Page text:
Proust generalizes Saint-Loup’s behavior to the world at large, but Saint-Loup’s is a particularly extreme case, somewhat like that of Swann but different in that Saint-Loup does not seem to go through the extreme mood swings that Swann did with Odette. He is merely happily oblivious, and pleased to defend that attitude. And for Proust at least, it blunts Saint-Loup’s virtue.

The Little Demon, Fyodor Sologub

The obvious comparison that jumps out is to Gogol. There is a similar dark humor, and a similar cynicism, but those affinities are mostly superficial. While Gogol had larger than life archetypes as characters (the pathetic bureaucrat, the obsessive gamesman, the skinflint), Sologub’s characters are resolutely small and detailed. They hardly succeed at signifying anything other than their own pettiness. The Little Demon was written in 1907, but has nothing of the upcoming Russian futurists about it (though his poetry sure does), nor the power of premonition of Yevgeny Zamyatin’s We, nor the contemporary feeling of Andrei Bely’s Petersburg. It is more parochial than Gorky. The Little Demon has the claustrophobia of a hellish vision of a small village beyond which no one’s thoughts ever go.

The hero, Peredonov, is a nasty little man, an abusive schoolteacher whose ambition is to become inspector of schools, through the connections of his fiancee Varvara. Unfortunately, Varvara, terrified of Peredonov dumping her for a less repellent woman, has been in league with the old spinster Grushina and has fabricated her connections. Grushina forges letters from a princess in St. Petersburg to Peredonov. Varvara keeps up the charade with increasingly unbelievable antics until Peredonov marries her, by which point Peredonov is quite paranoid, and partly with reason, since most of the people around him really do loathe him and gossip about his peccadilloes. But by the end, he has become completely crazy, unwilling to believe what everyone else knows–that the letters are fakes–and instead chasing after fabricated plots, setting fire to ballrooms, and eventually turning on his dense friend Volodin and slitting his throat, all the while spurred on by the “petty demon” of the title, which taunts him and eggs him on. The hallucinations and unreality is similar to that of Gogol’s “Diary of a Madman,” but there is no redemption, no moment of clarity, only oblivious dark.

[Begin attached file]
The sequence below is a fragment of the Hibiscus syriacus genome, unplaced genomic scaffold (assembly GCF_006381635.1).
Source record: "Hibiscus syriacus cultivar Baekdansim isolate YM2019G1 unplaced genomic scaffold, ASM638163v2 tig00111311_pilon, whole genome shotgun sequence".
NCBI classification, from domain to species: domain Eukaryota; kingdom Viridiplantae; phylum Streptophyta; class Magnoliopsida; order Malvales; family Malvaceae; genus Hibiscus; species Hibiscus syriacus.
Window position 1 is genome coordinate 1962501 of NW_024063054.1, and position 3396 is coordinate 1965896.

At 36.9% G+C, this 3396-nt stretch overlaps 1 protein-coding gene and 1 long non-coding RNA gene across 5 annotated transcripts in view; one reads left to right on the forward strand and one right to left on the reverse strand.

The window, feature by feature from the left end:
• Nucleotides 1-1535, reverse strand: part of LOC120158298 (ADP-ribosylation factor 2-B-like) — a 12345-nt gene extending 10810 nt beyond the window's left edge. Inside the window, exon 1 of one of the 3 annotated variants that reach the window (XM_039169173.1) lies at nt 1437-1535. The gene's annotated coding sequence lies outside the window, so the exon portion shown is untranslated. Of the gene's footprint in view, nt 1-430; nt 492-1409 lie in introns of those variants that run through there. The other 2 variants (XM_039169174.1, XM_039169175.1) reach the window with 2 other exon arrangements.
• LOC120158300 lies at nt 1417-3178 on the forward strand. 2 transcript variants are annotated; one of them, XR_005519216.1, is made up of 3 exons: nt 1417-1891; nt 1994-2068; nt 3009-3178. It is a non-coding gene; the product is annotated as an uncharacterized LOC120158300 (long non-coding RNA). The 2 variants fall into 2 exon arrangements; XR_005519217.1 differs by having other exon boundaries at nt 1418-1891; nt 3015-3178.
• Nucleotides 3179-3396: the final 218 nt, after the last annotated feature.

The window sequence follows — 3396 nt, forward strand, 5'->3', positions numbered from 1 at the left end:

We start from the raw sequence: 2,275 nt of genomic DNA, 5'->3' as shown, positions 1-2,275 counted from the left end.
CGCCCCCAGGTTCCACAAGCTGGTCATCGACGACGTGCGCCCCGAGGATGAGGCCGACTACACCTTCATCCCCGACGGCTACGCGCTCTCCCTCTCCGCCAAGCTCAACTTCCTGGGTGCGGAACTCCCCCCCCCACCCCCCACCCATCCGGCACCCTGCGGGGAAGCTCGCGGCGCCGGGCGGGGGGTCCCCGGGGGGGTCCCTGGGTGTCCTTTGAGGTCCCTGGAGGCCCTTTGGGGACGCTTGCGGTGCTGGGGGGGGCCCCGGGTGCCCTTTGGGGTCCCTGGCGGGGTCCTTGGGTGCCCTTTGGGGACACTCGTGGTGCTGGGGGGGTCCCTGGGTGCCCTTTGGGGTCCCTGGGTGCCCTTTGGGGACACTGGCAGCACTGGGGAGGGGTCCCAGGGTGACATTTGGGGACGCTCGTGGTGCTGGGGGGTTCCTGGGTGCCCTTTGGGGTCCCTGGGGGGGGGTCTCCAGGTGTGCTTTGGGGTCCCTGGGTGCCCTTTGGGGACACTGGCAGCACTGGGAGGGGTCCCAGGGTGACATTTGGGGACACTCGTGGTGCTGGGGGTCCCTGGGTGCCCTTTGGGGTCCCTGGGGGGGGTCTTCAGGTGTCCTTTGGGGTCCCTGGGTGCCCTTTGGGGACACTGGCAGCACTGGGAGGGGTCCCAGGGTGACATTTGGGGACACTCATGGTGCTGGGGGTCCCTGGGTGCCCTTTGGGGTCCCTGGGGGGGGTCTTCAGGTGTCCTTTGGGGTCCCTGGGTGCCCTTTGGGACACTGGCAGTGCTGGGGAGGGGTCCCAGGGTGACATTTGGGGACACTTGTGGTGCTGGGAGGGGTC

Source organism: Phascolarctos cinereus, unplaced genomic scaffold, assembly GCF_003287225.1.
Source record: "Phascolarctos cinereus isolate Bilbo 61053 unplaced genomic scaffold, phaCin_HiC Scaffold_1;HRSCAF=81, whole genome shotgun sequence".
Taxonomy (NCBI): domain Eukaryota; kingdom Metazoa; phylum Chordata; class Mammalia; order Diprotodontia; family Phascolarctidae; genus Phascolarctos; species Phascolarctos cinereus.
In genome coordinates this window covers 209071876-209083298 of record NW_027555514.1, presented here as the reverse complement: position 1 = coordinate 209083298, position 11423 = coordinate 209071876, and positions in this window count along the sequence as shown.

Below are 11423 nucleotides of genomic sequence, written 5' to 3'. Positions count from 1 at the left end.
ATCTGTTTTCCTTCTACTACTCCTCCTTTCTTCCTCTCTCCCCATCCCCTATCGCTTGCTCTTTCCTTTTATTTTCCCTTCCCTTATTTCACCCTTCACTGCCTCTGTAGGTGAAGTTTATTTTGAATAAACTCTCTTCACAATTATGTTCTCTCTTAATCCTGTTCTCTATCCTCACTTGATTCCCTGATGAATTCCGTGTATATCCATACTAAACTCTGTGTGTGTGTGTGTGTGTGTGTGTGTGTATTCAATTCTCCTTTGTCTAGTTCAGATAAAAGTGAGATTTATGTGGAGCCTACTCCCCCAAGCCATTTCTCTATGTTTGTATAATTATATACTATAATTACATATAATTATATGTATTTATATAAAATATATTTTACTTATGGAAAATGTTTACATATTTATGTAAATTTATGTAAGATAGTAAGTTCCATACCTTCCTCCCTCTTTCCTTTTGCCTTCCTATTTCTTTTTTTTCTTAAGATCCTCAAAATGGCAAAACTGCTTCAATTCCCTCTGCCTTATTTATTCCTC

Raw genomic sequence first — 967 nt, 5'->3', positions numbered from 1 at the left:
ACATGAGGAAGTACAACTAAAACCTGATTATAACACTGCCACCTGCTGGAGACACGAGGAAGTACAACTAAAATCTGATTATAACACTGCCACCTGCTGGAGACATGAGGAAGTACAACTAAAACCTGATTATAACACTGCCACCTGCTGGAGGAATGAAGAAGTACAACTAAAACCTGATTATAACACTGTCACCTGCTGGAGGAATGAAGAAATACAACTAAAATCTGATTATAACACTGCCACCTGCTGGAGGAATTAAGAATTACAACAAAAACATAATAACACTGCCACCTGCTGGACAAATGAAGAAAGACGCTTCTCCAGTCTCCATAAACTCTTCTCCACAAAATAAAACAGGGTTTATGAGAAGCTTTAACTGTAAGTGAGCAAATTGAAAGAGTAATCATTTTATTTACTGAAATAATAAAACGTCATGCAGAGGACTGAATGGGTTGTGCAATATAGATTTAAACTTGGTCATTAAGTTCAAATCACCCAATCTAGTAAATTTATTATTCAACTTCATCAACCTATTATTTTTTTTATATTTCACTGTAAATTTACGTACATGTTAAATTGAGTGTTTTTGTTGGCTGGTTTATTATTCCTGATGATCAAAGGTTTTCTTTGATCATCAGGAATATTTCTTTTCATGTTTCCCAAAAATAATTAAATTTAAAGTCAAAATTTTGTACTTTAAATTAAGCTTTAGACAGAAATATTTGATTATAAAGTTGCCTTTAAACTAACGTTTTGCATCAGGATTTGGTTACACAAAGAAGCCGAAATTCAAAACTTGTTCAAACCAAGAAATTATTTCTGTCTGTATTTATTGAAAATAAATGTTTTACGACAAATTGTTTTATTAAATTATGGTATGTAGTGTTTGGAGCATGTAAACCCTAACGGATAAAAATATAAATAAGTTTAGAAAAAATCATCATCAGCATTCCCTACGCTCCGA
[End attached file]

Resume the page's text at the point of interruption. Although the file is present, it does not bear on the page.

In the context of the surroundings, stripped of any nobility, Peredonov occupies a role in his environment similar to that of Pechorin in Lermontov’s A Hero of Our Time, written in 1840, seemingly as a rebuff to Pushkin’s more romantic view of Russia. Pechorin was the cynical, brash opportunist who was no more moral than the pompous nobles around him, but is incredibly successful at exploting them. Lermontov implied that the logical end of Pechorin’s mindset was an ennui-laden fatalism, but Sologub seems to have another answer: paranoia and compulsive scheming can arise just as easily when those around you are too dumb to even act predictably in their own self-interest.